Date of Award


Publication Type

Master Thesis

Degree Name



Mechanical, Automotive, and Materials Engineering


Applied sciences


Ming Zheng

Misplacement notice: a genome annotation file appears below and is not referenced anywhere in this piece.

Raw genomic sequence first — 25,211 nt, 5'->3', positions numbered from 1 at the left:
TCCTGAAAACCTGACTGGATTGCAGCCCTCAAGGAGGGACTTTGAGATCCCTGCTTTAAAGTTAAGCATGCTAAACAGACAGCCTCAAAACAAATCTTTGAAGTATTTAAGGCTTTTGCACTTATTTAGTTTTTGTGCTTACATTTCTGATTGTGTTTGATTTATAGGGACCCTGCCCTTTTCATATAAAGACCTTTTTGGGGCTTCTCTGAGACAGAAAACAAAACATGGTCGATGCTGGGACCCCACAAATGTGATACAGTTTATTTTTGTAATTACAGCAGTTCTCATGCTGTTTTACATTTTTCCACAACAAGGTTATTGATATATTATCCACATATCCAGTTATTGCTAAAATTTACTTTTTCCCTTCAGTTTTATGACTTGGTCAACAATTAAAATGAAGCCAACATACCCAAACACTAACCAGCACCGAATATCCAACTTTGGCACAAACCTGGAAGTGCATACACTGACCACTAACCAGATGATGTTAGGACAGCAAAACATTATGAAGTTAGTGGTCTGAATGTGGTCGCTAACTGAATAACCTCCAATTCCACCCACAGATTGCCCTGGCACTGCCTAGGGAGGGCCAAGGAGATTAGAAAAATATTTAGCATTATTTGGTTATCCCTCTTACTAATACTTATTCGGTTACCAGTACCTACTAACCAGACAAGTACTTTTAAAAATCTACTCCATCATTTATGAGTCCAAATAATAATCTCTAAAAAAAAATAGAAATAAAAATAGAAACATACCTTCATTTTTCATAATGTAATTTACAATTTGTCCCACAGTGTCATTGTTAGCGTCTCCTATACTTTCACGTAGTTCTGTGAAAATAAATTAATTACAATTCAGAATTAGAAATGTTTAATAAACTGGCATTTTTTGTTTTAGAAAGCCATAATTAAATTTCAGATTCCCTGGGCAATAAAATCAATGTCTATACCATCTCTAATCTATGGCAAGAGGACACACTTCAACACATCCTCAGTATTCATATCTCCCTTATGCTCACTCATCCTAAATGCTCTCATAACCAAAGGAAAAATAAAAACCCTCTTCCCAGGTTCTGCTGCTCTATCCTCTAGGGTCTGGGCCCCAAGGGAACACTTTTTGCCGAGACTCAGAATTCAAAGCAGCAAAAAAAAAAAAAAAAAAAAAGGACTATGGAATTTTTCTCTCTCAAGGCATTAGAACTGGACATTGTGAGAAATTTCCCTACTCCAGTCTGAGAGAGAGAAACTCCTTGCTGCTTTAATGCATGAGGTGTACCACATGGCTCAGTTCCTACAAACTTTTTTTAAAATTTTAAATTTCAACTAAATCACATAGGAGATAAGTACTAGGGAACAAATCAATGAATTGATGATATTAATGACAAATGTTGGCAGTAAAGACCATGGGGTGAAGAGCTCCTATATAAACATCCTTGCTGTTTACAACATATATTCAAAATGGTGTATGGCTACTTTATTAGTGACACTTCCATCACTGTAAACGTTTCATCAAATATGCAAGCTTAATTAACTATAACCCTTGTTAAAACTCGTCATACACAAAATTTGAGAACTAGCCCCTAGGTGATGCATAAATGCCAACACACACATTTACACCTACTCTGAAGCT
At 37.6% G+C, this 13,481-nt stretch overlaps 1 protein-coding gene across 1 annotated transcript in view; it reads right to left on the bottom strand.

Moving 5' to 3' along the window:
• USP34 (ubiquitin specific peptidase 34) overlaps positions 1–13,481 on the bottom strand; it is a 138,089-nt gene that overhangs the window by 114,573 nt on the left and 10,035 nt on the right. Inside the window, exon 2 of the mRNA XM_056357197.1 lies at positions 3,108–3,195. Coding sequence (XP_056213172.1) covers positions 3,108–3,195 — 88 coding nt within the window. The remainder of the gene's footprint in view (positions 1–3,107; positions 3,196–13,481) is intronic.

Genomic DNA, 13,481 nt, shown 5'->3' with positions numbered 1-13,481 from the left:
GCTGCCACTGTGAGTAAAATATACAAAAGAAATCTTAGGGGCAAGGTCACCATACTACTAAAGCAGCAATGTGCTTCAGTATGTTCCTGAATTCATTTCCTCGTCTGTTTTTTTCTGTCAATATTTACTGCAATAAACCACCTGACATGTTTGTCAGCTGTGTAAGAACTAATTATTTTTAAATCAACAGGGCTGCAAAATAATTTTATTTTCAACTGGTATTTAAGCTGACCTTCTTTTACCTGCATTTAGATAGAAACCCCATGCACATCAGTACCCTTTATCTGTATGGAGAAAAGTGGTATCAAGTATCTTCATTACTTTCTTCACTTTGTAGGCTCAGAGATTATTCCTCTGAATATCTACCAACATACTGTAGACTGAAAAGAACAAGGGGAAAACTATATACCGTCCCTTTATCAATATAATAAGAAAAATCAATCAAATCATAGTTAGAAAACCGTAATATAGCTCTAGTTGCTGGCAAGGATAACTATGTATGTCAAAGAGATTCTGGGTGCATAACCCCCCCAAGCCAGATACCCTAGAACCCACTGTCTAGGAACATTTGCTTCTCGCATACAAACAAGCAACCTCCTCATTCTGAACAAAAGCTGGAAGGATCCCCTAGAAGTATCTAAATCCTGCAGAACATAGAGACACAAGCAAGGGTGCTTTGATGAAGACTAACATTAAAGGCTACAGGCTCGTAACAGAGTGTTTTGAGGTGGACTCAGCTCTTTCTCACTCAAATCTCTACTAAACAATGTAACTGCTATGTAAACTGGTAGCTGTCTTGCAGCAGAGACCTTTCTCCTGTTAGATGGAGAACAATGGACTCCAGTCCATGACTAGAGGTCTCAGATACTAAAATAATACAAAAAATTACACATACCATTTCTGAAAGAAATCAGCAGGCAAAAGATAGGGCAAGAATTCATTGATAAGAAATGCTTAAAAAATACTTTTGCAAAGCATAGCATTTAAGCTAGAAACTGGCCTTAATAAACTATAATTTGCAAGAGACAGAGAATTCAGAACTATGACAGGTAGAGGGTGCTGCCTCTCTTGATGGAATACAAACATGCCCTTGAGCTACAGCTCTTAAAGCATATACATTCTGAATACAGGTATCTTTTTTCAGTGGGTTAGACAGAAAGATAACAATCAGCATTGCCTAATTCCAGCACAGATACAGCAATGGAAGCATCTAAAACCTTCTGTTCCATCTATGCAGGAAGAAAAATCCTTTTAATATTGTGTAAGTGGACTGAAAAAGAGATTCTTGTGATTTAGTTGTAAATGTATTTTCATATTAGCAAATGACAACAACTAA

Requirements to meet stringent nitrogen oxide emission regulations are forcing modern diesel engines to adopt low-temperature combustion modes. However, as emission control techniques such as exhaust gas recirculation are implemented to achieve low-temperature combustion, the resulting increase in partial-combustion products can be significant in quantity as pollutants and as sources of lost engine efficiency. This work examined the partial-combustion hydrocarbon species emitted in a research diesel engine operating under low-temperature combustion. The measurement of carbon related emissions were performed using: a flame-ionization detector for total hydrocarbons, a Fourier transform infrared spectrometer for speciation of key hydrocarbons, and non-dispersive infrared detectors for carbon monoxide and carbon dioxide. The quantity and composition of the hydrocarbon emissions with respect to engine load, exhaust gas recirculation rate, intake pressure, and fuel injection pressure were investigated. The results indicated that at low engine loads, heavier hydrocarbons were the dominant contributors to total emissions. At higher loads the shift toward emissions of lighter hydrocarbons, especially in the one to two carbon range, indicated more complete fuel breakdown but lack of complete oxidation.